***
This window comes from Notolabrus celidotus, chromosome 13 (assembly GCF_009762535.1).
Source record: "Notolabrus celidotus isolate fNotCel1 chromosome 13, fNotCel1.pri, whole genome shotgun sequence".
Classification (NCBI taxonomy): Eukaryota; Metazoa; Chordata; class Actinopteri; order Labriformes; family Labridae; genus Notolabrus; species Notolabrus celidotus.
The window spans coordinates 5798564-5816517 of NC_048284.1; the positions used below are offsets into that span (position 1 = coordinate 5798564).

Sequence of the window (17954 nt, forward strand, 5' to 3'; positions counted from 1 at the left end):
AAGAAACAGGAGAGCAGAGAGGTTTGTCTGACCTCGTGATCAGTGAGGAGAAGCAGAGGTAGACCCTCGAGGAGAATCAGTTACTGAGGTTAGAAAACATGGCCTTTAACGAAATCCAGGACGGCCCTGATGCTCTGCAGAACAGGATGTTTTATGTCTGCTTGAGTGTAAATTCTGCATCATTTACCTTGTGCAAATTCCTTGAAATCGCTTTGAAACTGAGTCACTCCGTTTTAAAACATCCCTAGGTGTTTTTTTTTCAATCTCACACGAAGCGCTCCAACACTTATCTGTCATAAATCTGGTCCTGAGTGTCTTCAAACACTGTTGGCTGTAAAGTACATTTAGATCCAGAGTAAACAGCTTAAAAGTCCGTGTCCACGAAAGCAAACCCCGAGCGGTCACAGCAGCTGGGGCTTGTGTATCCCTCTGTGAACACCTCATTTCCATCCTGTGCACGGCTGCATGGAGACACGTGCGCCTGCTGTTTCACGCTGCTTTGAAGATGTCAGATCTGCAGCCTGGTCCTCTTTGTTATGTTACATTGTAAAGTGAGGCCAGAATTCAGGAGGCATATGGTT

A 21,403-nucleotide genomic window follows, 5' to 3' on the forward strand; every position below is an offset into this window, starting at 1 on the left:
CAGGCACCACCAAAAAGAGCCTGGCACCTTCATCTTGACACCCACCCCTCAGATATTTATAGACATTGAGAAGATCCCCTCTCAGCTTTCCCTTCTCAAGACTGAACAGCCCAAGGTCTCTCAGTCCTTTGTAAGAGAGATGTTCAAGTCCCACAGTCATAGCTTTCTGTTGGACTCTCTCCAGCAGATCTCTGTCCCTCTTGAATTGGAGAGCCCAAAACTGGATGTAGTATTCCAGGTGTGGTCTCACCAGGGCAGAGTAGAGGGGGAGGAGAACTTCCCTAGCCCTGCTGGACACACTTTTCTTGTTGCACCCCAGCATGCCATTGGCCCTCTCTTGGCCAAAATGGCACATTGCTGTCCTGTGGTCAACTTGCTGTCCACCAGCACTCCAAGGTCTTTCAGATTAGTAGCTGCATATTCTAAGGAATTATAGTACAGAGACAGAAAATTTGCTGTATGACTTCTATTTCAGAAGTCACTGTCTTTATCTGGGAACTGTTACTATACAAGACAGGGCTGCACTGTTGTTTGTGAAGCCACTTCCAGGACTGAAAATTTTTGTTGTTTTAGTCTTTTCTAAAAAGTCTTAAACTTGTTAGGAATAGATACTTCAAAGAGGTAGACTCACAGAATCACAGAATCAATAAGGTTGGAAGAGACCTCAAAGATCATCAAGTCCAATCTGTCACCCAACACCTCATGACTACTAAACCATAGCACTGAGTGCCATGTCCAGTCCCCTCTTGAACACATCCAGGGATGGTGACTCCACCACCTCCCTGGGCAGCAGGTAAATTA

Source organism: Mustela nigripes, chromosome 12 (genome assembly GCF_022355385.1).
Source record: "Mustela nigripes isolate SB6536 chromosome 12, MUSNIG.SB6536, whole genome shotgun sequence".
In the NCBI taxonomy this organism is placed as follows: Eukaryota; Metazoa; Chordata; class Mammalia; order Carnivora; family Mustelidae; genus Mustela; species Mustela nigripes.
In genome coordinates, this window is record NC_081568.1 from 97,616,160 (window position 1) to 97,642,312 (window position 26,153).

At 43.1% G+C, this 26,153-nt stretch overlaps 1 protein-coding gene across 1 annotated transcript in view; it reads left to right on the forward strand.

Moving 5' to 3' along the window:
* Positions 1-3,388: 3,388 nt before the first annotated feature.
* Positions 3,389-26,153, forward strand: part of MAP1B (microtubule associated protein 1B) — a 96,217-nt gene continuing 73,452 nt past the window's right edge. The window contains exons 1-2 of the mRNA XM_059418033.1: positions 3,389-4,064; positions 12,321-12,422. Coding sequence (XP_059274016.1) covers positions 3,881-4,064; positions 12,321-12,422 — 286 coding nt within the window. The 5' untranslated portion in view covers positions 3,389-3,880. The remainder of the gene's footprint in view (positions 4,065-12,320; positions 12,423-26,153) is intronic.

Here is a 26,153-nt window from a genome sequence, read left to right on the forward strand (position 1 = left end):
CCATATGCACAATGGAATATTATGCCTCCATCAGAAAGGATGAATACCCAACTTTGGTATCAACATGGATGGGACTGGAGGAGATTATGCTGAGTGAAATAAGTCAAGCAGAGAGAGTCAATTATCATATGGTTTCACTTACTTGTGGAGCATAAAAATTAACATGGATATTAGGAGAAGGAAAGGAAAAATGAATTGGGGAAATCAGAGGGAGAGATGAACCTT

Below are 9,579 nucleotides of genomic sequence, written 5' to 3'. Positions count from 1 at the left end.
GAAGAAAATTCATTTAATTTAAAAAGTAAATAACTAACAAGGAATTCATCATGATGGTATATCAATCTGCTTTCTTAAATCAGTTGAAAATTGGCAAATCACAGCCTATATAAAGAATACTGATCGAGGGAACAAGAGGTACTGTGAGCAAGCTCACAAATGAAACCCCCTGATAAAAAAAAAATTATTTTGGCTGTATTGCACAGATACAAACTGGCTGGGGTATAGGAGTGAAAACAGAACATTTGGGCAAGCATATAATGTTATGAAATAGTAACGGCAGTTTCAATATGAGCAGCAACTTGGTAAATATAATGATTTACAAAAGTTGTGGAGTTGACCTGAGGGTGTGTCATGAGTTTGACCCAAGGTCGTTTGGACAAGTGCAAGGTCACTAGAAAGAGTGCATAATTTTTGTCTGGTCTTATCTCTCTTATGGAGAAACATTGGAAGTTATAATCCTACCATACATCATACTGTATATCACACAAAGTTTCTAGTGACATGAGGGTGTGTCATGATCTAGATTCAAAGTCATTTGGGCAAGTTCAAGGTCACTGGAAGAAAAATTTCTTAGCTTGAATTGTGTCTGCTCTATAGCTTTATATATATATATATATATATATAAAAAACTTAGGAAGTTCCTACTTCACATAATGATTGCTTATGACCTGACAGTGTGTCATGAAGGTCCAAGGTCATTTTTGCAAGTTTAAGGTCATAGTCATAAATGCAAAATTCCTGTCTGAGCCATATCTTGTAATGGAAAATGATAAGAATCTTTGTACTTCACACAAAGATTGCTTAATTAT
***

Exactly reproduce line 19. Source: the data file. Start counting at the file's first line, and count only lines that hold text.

Below are 9,579 nucleotides of genomic sequence, written 5' to 3'. Positions count from 1 at the left end.